At the beginning of this month, Philip Seymour Hoffman had two films in the can — Anton Corbijn's thriller A Man Wanted and the crime drama God's Pocket — and plans to appear in the next two Hunger Games films. He was preparing to star in a Showtime series, Happyish, and to direct Amy Adams and Jake Gyllenhaal in Ezekiel Moss. He was primed to launch into the next phase of his already-brilliant career. "He wanted to be done with playing the sad-sack loser, the guy who's jerking off," his close friend, the playwright Stephen Adly Guirgis, says.
But all those plans went to dust on Sunday, February 2nd. That morning, Mimi O'Donnell, Hoffman's longtime partner and mother of their three children, texted David Bar Katz, another one of Hoffman's playwright friends, because the actor hadn't shown up to pick up their kids. Katz went to Hoffman's temporary apartment, where he'd been living for a few months after falling off the wagon, two blocks away from his family's home. That's where he found a generation's most brilliant actor — dead in the bathroom, a needle in his left arm.
Hoffman's closest friends and colleagues remember the greatest actor of a generation in the new issue of Rolling Stone (on stands Friday), telling contributing editor David Browne intimate stories about an actor who "played those characters so well because he knew about guilt and shame and suffering," as one friend said. Here are five revelations from the story:
Hoffman's Death Didn't Come at the End of a "Downward Spiral"
The actor's closest confidants say if anything, "he was on an upward spiral," as Katz tells us. Hoffman "believed you don't have to die with a needle in your arm to be a great artist," Guirgis says. The actor was still immersed in his craft with an intensity that could intimidate his castmates.
Playing Willy Loman in Death of a Salesman Changed Hoffman
"That play tortured him," says Katz, and close friends say Hoffman wasn't the same after he threw himself into playing the tragic character — breaking into tears nightly — on Broadway in 2012. "He was miserable throughout that entire run. No matter what he was doing, he knew that a 8:00 that night he'd do that to himself again," Katz says. "If you keep doing that on a continual basis, it rewires your brain, and he was doing that to himself every night."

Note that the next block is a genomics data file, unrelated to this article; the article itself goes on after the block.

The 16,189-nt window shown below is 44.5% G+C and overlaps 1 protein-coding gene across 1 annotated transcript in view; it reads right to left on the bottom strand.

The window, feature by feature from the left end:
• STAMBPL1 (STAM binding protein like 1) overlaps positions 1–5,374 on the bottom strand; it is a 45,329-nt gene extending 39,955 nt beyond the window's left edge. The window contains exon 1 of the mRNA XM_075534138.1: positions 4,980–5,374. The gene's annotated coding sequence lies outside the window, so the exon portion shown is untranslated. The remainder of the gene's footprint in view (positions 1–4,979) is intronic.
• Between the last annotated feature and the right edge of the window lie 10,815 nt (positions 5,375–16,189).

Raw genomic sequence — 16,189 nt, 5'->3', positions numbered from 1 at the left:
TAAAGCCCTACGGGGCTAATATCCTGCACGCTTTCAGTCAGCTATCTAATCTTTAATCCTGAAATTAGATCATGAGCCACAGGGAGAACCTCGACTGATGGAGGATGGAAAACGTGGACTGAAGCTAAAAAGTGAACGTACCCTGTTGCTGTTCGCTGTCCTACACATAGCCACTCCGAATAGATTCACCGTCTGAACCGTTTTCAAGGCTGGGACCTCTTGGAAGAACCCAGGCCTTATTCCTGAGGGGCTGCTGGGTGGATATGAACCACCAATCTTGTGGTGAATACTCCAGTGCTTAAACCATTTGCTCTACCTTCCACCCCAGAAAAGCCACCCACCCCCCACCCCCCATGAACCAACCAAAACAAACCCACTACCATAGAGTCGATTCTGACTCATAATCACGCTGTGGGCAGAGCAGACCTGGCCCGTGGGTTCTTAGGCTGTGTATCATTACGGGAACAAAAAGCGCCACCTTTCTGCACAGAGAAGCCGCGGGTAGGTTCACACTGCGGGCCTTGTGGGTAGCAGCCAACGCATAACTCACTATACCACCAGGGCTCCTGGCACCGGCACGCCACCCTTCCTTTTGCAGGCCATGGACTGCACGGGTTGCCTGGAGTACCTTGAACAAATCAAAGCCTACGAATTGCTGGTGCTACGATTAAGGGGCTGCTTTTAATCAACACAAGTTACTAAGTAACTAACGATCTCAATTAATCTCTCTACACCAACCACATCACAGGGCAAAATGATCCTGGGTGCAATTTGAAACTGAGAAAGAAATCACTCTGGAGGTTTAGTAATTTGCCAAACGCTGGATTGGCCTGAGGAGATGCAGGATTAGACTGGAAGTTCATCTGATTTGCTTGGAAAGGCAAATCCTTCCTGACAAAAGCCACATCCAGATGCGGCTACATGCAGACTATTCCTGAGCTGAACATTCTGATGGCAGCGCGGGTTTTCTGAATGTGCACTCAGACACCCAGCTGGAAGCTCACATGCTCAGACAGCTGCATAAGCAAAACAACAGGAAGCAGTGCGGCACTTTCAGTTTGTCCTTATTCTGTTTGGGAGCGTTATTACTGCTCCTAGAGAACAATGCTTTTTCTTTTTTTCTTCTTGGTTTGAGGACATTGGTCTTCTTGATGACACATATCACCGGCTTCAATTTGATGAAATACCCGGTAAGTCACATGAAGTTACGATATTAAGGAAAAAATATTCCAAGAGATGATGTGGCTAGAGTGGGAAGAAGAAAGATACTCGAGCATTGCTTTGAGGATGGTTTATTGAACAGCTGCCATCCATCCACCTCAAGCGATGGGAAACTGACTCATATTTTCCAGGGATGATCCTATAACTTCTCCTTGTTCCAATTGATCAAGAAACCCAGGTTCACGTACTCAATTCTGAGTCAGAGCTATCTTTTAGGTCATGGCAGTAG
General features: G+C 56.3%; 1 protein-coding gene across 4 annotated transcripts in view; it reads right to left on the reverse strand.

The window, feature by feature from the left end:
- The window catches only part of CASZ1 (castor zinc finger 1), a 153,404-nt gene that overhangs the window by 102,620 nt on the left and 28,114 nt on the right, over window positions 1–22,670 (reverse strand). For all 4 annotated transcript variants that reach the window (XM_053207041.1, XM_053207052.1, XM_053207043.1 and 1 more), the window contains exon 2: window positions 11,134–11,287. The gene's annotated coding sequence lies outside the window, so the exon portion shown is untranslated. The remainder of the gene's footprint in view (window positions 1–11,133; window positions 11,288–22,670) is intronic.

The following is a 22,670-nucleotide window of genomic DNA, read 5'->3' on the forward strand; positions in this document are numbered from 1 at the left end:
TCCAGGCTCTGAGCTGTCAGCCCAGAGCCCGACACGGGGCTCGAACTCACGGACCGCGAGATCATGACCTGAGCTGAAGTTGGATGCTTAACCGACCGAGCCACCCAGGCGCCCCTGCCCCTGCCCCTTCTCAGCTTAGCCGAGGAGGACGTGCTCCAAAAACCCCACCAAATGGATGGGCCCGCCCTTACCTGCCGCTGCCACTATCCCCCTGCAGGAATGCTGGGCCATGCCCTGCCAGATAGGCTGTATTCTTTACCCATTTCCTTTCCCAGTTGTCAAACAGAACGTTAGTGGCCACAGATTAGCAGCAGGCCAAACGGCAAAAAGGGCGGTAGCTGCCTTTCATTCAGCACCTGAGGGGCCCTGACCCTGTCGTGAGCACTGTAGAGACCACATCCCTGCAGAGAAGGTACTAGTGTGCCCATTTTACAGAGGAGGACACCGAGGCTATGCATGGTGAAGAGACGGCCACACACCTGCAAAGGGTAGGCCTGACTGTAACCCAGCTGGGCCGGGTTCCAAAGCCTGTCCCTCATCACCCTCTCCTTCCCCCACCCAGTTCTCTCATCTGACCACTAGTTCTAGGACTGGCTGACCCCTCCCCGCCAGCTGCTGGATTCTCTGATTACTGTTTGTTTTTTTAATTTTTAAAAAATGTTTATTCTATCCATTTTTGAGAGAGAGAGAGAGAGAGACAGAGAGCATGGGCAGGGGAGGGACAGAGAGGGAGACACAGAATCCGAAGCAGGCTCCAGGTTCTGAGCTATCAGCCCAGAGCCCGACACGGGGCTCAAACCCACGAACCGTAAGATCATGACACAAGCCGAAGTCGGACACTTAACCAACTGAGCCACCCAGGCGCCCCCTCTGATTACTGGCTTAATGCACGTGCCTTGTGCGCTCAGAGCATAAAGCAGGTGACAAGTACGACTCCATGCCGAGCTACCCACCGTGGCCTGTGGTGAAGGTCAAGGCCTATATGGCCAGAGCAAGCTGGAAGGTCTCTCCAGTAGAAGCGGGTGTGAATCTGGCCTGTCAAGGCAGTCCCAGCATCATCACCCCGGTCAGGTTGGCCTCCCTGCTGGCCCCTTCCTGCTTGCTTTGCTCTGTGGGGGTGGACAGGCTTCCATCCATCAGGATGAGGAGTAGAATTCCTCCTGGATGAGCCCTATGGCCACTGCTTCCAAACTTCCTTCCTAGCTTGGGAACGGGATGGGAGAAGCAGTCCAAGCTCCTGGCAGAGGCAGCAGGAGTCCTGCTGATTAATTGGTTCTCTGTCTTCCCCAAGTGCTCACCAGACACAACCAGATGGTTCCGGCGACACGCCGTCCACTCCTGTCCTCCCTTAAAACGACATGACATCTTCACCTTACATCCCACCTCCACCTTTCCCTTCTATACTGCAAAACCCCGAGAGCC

Ethan Hawke Never Saw Hoffman Take a Drink Until Salesman
Not long after that production, Hoffman told a friend he had been sober for so long — 23 years — that he felt he could risk drinking again "in moderation." But by the next spring he'd checked himself into rehab.
Friends Say Hoffman's Final Bender Wasn't a Suicidal Streak, But a Relapse Turned Deadly
"The addiction was always trying to find a way back in, and it started with the idea that the kid was an addict, and now he's an adult with incredible willpower," says Katz. (Hoffman checked himself into rehab at 22 after spending college at NYU partying hard). "He was a guy in his midforties who said to himself, 'I never had a drink in my adult life.' So maybe the adult thought he could handle it."
Friends Dispute the Police Report
Cops reported finding around 50 small bags of heroin in Hoffman's apartment, some used and some unopened. "I don't believe those reports, because I was there," Katz tells us. "I didn't go through his drawers, but I'd never known Phil to put anything in a drawer. He'd always put it on the floor. Phil was a bit of a slob."
Also in this issue: Matt Taibbi on Wall Street's most devious scam yet, Jonah Weiner hangs with Drake at the YOLO estate, Mikal Gilmore remembers Pete Seeger, Brian Hiatt profiles Seth Meyers as he prepared to take over Jimmy Fallon's desk, and more.
Look for the issue on stands and in the iTunes App Store this Friday, February 14th.
To read the new issue of Rolling Stone online, plus the entire RS archive: Click Here
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